My role is very much about working with agencies and schools across Powys, and also across Wales in using evidence based approaches which promote children’s emotional health and well being and social competence. This involves working with parents, teachers and children using complimentary approaches. I feel very privileged to have been able to train staff from a whole range of agencies in evidence based approaches. I have focussed particularly on the Incredible Years® programme but since 2014 my role has also included rolling out and researching the KiVa anti-bullying programme.

I am also an honorary lecturer at Bangor University and through this post have been involved in supporting training and research across Wales.

How can childhood bullying impact on people, not only at the time but also later in life?

Sadly there is a good deal of evidence about the potential negative impact of bullying both in childhood and on into adulthood. Children who have been bullied may experience anxiety, depression, and loneliness and they may not do as well as they could do academically. There are risks into adulthood for depression, low self-esteem & difficulty sustaining relationships. Children who bully others are at risk of criminal offending in adulthood and may learn to use aggression as a means to get what they want. Children who are both bullies and victims carry the highest risk factors. 

Tell us about KiVa. What is it, and how did you find out about it?

I found out about KiVa through my work at Bangor University. Kiva was developed and researched in Finland, it has a lot of robust research evidence of its effectiveness. It was great to have the opportunity to train as a KiVa trainer in Finland in 2014. After successfully piloting the programme in 2014 with 10 schools we made a decision to offer it to all primary and special schools in Powys through a rolling programme of training,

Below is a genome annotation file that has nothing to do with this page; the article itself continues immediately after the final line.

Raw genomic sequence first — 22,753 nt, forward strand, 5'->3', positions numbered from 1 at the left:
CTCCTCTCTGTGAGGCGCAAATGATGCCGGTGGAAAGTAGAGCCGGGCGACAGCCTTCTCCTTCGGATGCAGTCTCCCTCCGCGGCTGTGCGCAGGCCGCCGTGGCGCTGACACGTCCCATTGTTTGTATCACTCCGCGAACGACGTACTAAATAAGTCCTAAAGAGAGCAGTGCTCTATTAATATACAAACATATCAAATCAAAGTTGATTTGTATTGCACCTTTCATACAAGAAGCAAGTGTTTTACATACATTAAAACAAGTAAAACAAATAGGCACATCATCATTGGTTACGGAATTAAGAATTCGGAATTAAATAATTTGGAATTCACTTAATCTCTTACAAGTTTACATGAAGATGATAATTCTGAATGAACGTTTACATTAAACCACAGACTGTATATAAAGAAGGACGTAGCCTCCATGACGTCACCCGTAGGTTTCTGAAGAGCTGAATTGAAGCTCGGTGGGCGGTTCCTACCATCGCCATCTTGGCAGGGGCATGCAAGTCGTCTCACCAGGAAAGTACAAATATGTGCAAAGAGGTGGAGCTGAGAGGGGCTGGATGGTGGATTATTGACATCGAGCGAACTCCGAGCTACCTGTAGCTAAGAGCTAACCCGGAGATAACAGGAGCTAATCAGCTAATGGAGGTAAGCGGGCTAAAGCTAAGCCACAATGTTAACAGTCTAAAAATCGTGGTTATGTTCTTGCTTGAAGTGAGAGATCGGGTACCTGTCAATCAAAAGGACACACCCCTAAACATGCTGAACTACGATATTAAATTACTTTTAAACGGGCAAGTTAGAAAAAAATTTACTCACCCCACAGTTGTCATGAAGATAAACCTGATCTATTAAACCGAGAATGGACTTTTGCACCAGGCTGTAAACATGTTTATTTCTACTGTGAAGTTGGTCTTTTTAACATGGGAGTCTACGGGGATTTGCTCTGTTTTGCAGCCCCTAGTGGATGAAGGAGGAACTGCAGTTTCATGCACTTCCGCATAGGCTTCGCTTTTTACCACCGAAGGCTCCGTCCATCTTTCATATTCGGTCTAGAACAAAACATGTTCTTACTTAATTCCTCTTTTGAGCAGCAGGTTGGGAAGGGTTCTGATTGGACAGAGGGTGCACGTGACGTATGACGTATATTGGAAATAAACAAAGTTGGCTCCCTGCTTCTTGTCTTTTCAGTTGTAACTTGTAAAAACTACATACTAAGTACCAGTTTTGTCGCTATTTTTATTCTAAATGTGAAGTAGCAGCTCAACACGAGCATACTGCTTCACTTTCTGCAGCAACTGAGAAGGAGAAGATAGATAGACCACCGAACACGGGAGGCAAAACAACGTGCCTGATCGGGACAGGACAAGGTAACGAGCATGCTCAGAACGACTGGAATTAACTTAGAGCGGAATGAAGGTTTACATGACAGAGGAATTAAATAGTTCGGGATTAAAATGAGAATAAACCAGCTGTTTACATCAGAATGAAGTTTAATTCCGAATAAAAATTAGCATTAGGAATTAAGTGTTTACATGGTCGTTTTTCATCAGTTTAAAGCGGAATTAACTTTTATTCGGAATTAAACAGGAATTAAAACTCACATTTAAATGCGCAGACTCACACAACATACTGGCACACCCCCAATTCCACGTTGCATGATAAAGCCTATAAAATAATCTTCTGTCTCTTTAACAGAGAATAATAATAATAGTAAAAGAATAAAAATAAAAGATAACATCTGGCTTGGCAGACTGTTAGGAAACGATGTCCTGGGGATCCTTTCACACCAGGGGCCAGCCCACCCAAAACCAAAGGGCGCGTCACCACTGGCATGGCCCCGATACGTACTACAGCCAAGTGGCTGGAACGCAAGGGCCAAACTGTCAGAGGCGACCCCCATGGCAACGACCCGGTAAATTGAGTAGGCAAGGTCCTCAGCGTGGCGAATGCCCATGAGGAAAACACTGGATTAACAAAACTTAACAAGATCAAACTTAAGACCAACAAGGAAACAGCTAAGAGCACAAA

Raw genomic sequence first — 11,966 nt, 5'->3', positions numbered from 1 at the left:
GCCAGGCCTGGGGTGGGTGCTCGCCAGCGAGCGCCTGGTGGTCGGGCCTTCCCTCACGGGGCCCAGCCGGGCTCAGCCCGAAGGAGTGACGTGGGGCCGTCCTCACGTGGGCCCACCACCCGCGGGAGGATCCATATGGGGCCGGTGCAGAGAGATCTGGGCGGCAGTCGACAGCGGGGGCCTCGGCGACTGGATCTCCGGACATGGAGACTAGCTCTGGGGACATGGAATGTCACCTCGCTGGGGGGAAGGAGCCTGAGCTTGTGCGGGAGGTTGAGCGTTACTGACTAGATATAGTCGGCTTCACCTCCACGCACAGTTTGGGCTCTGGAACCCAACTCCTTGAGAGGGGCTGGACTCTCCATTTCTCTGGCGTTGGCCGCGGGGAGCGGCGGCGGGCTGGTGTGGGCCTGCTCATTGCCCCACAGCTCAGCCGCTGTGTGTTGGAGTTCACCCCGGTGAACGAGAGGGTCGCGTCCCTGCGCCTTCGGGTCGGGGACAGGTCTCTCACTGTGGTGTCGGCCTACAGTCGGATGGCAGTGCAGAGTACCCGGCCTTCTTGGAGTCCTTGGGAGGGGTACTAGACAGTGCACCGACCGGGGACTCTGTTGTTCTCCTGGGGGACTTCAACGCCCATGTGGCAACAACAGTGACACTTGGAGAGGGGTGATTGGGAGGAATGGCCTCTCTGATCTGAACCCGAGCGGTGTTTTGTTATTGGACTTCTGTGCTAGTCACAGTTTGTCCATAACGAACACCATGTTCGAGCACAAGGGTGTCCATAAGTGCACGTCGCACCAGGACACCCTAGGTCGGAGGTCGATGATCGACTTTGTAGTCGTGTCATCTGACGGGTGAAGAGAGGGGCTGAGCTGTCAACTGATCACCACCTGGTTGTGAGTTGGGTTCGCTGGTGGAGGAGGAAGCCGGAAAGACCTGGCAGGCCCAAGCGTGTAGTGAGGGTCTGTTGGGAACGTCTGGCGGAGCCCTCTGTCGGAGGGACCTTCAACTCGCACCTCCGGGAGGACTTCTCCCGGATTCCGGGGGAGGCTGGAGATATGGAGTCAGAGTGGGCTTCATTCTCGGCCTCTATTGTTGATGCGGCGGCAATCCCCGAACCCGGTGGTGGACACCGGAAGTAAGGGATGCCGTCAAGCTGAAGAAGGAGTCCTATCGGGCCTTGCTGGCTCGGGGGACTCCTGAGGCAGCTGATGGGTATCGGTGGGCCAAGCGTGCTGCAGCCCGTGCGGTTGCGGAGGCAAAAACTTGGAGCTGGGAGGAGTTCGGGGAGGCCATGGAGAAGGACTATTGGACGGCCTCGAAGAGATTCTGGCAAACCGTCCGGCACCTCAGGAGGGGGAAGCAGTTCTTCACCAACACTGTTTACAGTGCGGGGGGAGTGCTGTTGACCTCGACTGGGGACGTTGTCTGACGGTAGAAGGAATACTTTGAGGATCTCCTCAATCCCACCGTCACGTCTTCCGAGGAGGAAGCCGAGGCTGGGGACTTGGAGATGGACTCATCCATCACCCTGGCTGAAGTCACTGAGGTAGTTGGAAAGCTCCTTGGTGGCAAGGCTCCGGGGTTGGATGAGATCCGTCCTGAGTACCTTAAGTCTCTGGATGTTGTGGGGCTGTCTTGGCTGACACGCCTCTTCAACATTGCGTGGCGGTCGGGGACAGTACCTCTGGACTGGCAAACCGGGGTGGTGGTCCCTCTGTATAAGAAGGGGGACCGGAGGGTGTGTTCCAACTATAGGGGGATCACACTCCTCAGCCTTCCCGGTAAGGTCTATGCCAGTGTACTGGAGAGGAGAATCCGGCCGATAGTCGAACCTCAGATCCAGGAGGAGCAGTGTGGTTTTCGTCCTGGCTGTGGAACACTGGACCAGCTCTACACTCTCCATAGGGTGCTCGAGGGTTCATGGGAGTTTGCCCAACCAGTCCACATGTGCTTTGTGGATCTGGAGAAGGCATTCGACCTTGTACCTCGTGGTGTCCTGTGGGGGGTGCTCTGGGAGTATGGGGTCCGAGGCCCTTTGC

KiVa includes:

Actions for all in the form of:

  • A classroom curriculum for Key Stage Two (pupils aged 7 – 11 years). 
  • Whole school assemblies, posters and other material to remind pupils that the school is a KiVa school. 
  • Online resources for teachers. 
  • Online resources for parents. 
  • Online resources for children, including KiVa games, to help pupils build strong and supportive relationships with each other and learn how to deal with bullying. 
  • An annual online survey to measure bullying and well being. Pupils complete the survey anonymously online and the University of Turku provide feedback. 
There is also a structured procedure for schools to use if a case of bullying occurs.

Watch this ITV Wales news item which explains the KiVa approach in Powys. 

Why did you want to bring the KiVa anti-bullying scheme to Powys schools?

KiVa is predominantly a personal social education programme for creating a safe and happy school. It is important to understand that schools don’t have to have a specific problem with bullying to introduce KiVa. All schools in Wales are required to have a policy for dealing with bullying and KiVa is one of the best evidence based programmes for tackling bullying. 

What training do staff and pupils undertake to use the KiVa approach?